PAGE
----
Sepsis is your body’s extreme and life-threatening response to infection (CDC, 2019). More importantly, sepsis is a medical emergency.
What are the warning signs of sepsis?
The warning signs of sepsis can resemble many other health conditions. Be aware of the following:
- Fever, shivering, or feeling very cold
- Clammy or sweaty skin
- High heart rate
- Confusion or disorientation
- Shortness of breath
- Dramatic drop in blood pressure
- Rapid breathing
- Darkened or reduced urine
- Severe pain without a known cause
Who is at risk for developing sepsis?
- Those older than 65 and those under one-year old (CDC, 2019) are at highest risk.
- Those with weakened immune systems due to medication or disease.
- Those with chronic illness, such as diabetes, chronic kidney disease, cancer or lung disease (CDC, 2019).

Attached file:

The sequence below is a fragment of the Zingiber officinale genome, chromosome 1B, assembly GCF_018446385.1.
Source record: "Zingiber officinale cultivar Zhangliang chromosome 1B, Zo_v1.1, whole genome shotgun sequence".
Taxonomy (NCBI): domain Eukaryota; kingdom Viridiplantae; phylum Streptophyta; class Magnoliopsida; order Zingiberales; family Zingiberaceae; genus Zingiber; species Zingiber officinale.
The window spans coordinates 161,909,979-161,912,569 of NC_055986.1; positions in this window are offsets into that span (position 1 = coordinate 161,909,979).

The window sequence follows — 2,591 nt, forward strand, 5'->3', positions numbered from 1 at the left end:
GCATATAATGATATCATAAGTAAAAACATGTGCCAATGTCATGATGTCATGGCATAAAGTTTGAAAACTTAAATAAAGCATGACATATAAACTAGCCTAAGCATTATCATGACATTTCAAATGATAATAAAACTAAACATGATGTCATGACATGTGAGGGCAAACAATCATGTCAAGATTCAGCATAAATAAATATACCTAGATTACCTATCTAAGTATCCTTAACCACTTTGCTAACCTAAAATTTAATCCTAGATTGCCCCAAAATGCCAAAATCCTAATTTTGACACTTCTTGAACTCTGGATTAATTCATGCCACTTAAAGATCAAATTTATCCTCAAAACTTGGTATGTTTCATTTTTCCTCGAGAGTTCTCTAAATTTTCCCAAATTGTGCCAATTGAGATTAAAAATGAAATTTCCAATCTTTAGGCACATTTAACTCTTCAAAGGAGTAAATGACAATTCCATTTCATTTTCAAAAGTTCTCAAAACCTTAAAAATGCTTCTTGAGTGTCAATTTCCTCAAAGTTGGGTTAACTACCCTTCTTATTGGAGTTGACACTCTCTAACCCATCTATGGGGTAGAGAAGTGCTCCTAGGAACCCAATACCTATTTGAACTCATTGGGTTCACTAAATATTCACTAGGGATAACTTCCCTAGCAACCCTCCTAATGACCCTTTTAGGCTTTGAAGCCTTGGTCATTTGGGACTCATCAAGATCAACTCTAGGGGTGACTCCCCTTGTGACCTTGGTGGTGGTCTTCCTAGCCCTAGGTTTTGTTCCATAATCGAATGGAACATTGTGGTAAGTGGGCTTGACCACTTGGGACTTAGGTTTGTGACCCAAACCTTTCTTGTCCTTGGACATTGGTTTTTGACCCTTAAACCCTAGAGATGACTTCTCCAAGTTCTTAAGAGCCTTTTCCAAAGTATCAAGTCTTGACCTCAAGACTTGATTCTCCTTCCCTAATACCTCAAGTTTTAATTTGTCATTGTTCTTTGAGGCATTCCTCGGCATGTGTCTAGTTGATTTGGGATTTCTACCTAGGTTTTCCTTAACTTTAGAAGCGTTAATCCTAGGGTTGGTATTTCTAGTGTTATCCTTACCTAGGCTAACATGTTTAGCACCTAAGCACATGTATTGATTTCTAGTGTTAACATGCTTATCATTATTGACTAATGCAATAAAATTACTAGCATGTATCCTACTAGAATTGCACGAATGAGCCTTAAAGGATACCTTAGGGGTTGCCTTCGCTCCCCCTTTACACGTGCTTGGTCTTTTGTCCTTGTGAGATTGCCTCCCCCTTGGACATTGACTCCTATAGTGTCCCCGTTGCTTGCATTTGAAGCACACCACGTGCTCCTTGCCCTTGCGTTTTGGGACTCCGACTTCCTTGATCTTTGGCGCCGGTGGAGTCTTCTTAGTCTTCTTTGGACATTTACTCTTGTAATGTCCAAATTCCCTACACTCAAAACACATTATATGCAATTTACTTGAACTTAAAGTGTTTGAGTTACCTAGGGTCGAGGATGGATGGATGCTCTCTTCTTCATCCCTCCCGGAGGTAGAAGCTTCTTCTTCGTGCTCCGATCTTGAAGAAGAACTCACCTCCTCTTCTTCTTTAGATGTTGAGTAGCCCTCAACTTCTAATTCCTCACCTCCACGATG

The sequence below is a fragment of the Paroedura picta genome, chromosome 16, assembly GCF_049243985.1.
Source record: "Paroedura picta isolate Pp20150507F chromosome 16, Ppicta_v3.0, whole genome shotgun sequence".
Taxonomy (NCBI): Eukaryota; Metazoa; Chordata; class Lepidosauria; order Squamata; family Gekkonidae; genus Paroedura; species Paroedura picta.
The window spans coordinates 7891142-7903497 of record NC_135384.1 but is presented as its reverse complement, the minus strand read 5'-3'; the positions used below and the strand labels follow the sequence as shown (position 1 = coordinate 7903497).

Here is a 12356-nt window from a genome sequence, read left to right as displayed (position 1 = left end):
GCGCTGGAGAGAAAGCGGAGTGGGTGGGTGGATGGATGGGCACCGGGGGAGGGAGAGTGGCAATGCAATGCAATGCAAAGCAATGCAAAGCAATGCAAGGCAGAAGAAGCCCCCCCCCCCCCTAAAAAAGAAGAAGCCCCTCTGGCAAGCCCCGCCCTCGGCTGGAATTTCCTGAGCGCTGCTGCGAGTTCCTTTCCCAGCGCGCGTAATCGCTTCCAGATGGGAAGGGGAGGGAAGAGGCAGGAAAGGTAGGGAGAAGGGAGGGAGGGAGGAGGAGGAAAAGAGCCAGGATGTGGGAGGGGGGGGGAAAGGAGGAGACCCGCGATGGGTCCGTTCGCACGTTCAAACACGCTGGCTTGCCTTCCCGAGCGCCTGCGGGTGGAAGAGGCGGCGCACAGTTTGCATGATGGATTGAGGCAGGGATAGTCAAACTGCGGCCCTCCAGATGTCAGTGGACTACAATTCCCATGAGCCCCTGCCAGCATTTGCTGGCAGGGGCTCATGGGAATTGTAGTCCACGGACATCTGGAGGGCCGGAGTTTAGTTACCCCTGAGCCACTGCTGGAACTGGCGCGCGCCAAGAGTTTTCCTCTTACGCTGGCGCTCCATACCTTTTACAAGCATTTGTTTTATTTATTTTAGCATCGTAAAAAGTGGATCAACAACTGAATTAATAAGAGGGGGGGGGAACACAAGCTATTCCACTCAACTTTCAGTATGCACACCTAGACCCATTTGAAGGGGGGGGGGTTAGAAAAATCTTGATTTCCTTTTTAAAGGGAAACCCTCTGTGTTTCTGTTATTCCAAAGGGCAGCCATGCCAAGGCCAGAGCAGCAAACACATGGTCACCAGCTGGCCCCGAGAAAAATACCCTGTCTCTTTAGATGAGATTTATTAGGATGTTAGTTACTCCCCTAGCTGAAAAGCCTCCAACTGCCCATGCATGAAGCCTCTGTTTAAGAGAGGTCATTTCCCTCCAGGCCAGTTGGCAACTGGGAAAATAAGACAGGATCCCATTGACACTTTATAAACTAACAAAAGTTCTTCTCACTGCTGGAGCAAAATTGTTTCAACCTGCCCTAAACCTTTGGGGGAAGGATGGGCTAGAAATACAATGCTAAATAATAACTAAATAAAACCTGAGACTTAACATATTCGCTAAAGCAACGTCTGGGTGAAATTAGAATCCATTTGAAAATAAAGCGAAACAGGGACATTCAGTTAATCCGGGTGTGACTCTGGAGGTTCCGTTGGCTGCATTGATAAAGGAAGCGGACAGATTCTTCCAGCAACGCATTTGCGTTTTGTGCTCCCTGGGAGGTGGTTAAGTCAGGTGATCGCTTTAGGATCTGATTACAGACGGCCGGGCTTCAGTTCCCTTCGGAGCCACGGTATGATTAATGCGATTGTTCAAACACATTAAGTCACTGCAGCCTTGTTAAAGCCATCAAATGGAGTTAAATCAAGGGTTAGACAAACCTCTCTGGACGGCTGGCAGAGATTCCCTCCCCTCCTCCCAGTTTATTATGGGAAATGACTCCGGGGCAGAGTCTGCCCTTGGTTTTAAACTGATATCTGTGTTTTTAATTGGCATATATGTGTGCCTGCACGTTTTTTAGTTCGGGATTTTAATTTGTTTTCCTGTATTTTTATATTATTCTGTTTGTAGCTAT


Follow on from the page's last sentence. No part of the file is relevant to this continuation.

- Anyone can get an infection, and almost any infection can lead to sepsis (CDC, 2020).
What should I do if I think I have sepsis?
If you are experiencing any of the signs of sepsis, seek medical care and state, “Could this be sepsis?”
- Sepsis begins outside the hospital in 80% of those affected (CDC, 2019).
- Early identification and treatment are clinically proven to improve patient outcomes.
Centers for Disease Control and Prevention (CDC). Sepsis Questions and Answers. Updated August 26, 2019. https://www.cdc.gov/sepsis/basic/qa.html. Accessed August 27, 2020.
Centers for Disease Control and Prevention (CDC). Get Ahead of Sepsis – Know the Risks. Spot the Signs. Act Fast. Updated February 25, 2020. https://www.cdc.gov/patientsafety/features/get-ahead-of-sepsis.html. Accessed August 27, 2020.